The Exodus:5 Project
And Pharaoh continued, “The people of the land are already so numerous, and you would have them cease from their labors!” Exodus 5:5
I have been challenged lately in conversations about privilege in American society. Only people in deep denial would challenge the advantage of being white in America; while it does not translate into consistent benefit for every individual, it is true that in comparable circumstances, being white almost always puts a person closer to the head of the line than being of color. Jews may or may not be considered white by all white people, but they are closer to the head of those lines than others who are others.
The term of art in discussing these circumstances these days is “white supremacy.” The choice of that term strikes me as purposeful. For those people who are pushing back on inequity and inequality in this country, the presumption is that even white allies accept their privilege as a matter of fact. Perhaps they are willing to voluntarily surrender some aspects of it, but they are not willing to have it taken because they have earned it…somehow. Calling privilege “white supremacy” makes every white American sound like an ally of the white supremacists, the alt-right, the neo-Nazis.
Famously, anti-Muslim organizations try to thread a needle by distinguishing between “Islamic” and “Islamist” in their rhetoric. Most of the “anti-Islamist” organizations have a hard time identifying trustworthy Muslims, especially if they practice their faith. As a white guy (or an almost-white guy), I hear the lack of distinction between “supremacy” and “supremacist” in the same way.
We are at this point in race relations in this country because of what Rabbi Dovid Asher calls the stain on our democracy: slavery. Enshrined in the Constitution is the notion that people of color are less human than white people. It is irrelevant to argue that the definition had to do with the census or taxation or the economy. Its effect bypasses justification, and we are seeing it hundreds of years and tens of generations later. The content of character is irrelevant; the color of skin is disqualifying.
Here’s an absurd comparison, but it makes my point. Remember the TV series “The Jeffersons?” One story arc involved the mixed-race couple with two children, one with darker skin and one with lighter skin. It was shocking to hear the siblings argue over their resentment of each other because of the accident of their pigmentation. But more than forty years later, the President of the United States, the child of a mixed-race marriage, raised by his white mother and her white parents, was hailed as our first black President because his skin favored his African father’s genes.
We continue to think of each other in sweeping categories and, as a result, we continue to advantage and disadvantage each other in purposeful and accidental ways. Each member of our family is older or younger, accomplished or challenged, lovable or curmudgeonly, musical or tone-deaf, clever or dull, fun or boring – all the distinctions that intimacy allows us to see. The members of other families are categorical. They are rich. They are nice. They are upright. Or…they are just the opposite.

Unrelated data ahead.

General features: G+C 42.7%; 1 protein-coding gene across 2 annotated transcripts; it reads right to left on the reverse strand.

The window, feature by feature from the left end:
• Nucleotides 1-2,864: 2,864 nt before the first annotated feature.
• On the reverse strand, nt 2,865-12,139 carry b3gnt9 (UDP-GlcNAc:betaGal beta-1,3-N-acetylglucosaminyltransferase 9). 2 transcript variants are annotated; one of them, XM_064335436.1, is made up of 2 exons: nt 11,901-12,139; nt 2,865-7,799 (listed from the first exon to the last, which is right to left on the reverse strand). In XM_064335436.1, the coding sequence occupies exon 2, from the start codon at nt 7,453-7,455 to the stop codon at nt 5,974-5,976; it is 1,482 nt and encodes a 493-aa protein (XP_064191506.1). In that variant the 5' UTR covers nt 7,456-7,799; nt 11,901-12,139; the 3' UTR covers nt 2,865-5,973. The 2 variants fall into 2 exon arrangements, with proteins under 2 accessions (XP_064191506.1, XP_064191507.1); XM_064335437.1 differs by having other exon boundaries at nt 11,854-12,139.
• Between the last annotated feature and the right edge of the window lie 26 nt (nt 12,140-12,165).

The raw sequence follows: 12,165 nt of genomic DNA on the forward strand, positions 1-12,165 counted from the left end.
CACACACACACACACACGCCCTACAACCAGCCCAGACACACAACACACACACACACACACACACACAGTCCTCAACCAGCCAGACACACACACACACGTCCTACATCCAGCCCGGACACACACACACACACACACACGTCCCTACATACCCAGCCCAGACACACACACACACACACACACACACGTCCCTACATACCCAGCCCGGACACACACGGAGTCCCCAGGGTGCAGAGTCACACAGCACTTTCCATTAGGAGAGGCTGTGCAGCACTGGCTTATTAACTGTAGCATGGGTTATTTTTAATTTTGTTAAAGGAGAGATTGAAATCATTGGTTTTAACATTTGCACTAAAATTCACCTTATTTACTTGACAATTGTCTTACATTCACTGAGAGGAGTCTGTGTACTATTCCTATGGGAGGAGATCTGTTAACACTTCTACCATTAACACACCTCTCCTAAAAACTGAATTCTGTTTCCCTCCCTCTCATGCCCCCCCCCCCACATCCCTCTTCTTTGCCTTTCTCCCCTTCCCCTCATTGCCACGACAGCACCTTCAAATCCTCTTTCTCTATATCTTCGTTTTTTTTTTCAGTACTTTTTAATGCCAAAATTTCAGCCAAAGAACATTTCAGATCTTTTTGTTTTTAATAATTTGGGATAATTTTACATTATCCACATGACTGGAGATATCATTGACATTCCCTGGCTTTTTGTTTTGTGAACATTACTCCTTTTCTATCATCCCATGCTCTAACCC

And those categorical approaches translate to roles assigned by society. They are the ruling class. They are the workers. They are the slaves. They are criminally inclined. They are the great unwashed. They are supremacists.
It is ugly from either side, and it reduces human beings from subjects to objects. That is Pharaoh’s point (this time) to Moses. Your people are our labor force, he claims. We rely on them because they are so numerous. They are “the people of the land,” dirt people, mud people, clay people. What are we supposed to do if they all go on a three-day holiday?
And it has an effect on “the people of the land.” They are diminished, unsure and fearful long after Pharaoh’s army is decimated before their very eyes. Who would blame them for turning this behavior back on the Egyptians? Yet they are instructed otherwise, specifically (in Deuteronomy 23:7) and generally throughout the Bible (do not oppress the stranger because you were the stranger in Egypt).
I think about these questions from a position of advantage, to be sure. When I am confronted by my privilege or my supremacy, I must push hard against the sense of insult and grievance that interferes with my ability to hear the pain behind those descriptions. Whether I am fully guilty, or guilty of only three-fifths, I can draw an understanding of the humanity of others and how they have suffered by being diminished, unsure and fearful long after Pharaoh was deposed.